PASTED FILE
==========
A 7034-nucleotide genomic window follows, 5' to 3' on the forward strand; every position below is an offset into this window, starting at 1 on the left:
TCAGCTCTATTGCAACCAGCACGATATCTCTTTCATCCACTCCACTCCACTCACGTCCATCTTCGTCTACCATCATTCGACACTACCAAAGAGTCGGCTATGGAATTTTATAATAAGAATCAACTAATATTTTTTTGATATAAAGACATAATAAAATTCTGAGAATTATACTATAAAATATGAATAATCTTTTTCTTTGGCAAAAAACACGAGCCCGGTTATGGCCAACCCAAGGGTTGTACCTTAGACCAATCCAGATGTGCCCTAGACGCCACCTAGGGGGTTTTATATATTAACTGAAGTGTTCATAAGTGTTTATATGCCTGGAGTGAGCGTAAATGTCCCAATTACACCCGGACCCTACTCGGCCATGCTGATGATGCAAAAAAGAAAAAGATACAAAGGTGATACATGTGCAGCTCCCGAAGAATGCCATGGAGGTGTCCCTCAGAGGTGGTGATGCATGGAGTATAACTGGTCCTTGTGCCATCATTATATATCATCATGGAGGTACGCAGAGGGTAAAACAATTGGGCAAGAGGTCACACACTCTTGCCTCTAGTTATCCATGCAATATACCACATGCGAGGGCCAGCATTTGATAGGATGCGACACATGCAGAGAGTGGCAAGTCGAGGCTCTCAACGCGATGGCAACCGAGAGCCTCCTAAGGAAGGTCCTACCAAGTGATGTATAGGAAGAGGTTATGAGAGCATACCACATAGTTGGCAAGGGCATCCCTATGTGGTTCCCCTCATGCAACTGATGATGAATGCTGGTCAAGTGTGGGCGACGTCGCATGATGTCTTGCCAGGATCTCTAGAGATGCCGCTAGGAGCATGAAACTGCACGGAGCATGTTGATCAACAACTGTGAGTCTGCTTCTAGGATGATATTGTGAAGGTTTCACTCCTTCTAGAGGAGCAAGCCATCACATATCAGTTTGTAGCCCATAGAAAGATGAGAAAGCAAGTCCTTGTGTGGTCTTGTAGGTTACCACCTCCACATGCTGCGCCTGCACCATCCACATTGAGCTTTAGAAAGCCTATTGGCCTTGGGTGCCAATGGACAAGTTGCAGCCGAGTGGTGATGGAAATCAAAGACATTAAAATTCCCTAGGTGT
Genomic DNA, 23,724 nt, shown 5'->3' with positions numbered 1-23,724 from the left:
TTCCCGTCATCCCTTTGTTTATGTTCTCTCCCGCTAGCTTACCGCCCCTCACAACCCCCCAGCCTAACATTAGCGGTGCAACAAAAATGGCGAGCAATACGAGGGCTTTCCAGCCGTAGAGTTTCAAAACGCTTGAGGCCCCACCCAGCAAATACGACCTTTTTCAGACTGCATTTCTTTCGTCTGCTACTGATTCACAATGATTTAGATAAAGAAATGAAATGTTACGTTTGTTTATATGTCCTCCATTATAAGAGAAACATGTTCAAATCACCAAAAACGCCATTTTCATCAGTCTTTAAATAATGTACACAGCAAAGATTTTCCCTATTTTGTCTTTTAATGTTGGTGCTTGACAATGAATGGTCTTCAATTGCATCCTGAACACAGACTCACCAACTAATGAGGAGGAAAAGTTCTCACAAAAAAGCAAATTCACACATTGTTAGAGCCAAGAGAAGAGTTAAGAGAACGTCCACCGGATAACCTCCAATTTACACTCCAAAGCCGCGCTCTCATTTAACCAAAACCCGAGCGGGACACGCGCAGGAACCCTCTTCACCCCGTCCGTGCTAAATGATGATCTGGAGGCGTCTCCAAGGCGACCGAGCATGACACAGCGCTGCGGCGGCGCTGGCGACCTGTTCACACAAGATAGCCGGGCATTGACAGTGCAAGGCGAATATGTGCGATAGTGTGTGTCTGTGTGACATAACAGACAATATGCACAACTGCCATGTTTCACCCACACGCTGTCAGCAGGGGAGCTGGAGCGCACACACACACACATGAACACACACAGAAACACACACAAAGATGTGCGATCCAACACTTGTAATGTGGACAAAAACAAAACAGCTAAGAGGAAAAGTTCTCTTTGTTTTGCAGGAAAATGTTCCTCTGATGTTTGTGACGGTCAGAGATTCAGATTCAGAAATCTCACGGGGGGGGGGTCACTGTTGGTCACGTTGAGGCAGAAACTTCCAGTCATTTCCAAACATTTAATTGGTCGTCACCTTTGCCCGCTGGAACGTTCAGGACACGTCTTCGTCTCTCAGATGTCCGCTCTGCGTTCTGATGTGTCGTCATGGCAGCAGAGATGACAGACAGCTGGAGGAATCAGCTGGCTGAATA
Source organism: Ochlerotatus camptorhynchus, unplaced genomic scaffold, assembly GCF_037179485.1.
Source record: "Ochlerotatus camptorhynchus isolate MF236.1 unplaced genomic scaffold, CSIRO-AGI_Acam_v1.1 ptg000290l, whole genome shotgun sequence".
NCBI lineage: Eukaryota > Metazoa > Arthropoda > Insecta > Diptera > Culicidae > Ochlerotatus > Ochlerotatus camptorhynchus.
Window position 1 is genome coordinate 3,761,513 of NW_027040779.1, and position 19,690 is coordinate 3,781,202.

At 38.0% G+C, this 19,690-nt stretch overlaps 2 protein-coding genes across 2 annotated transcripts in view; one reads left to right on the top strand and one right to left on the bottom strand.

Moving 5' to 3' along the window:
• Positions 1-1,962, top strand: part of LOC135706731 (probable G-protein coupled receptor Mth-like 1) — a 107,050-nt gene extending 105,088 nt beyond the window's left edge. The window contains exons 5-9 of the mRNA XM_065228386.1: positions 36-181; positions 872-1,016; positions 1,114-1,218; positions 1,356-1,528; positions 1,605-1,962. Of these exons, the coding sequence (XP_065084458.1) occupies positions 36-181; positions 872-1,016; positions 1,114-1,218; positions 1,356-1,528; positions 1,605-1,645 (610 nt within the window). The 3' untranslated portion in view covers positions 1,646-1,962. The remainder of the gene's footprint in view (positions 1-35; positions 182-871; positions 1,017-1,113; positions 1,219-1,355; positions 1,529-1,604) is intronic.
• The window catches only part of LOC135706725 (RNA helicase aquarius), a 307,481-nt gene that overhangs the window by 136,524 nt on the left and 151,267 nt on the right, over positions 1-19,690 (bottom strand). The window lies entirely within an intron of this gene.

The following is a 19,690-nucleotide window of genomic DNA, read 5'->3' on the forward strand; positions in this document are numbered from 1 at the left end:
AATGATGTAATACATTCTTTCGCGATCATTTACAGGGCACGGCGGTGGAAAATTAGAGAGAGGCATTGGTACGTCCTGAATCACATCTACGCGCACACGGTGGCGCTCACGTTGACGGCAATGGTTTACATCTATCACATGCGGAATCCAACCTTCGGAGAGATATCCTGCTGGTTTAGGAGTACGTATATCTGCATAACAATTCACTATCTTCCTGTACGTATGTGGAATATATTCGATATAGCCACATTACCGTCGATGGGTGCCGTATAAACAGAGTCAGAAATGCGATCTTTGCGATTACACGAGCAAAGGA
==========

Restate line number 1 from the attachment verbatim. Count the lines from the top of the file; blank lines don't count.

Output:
A 7034-nucleotide genomic window follows, 5' to 3' on the forward strand; every position below is an offset into this window, starting at 1 on the left: